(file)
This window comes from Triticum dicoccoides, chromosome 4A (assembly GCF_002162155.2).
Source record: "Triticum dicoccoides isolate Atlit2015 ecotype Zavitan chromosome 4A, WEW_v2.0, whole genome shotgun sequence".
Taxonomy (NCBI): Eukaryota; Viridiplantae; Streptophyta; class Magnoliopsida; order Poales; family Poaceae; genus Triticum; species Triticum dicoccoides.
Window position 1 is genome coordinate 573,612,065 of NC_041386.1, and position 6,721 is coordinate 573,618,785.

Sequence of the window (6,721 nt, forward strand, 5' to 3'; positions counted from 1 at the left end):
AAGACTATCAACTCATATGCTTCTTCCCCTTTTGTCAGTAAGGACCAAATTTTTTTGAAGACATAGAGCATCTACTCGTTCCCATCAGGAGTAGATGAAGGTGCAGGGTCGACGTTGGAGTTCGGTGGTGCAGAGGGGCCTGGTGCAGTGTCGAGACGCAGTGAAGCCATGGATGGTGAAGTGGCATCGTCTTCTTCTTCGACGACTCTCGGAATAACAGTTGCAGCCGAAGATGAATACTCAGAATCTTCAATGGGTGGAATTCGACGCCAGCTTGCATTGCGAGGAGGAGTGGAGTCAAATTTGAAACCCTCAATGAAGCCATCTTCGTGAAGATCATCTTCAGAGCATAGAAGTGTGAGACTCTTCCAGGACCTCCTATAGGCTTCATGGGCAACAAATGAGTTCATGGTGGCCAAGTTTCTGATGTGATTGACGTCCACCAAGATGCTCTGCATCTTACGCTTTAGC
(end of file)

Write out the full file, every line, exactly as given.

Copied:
This window comes from Triticum dicoccoides, chromosome 4A (assembly GCF_002162155.2).
Source record: "Triticum dicoccoides isolate Atlit2015 ecotype Zavitan chromosome 4A, WEW_v2.0, whole genome shotgun sequence".
Taxonomy (NCBI): Eukaryota; Viridiplantae; Streptophyta; class Magnoliopsida; order Poales; family Poaceae; genus Triticum; species Triticum dicoccoides.
Window position 1 is genome coordinate 573,612,065 of NC_041386.1, and position 6,721 is coordinate 573,618,785.

Sequence of the window (6,721 nt, forward strand, 5' to 3'; positions counted from 1 at the left end):
AAGACTATCAACTCATATGCTTCTTCCCCTTTTGTCAGTAAGGACCAAATTTTTTTGAAGACATAGAGCATCTACTCGTTCCCATCAGGAGTAGATGAAGGTGCAGGGTCGACGTTGGAGTTCGGTGGTGCAGAGGGGCCTGGTGCAGTGTCGAGACGCAGTGAAGCCATGGATGGTGAAGTGGCATCGTCTTCTTCTTCGACGACTCTCGGAATAACAGTTGCAGCCGAAGATGAATACTCAGAATCTTCAATGGGTGGAATTCGACGCCAGCTTGCATTGCGAGGAGGAGTGGAGTCAAATTTGAAACCCTCAATGAAGCCATCTTCGTGAAGATCATCTTCAGAGCATAGAAGTGTGAGACTCTTCCAGGACCTCCTATAGGCTTCATGGGCAACAAATGAGTTCATGGTGGCCAAGTTTCTGATGTGATTGACGTCCACCAAGATGCTCTGCATCTTACGCTTTAGC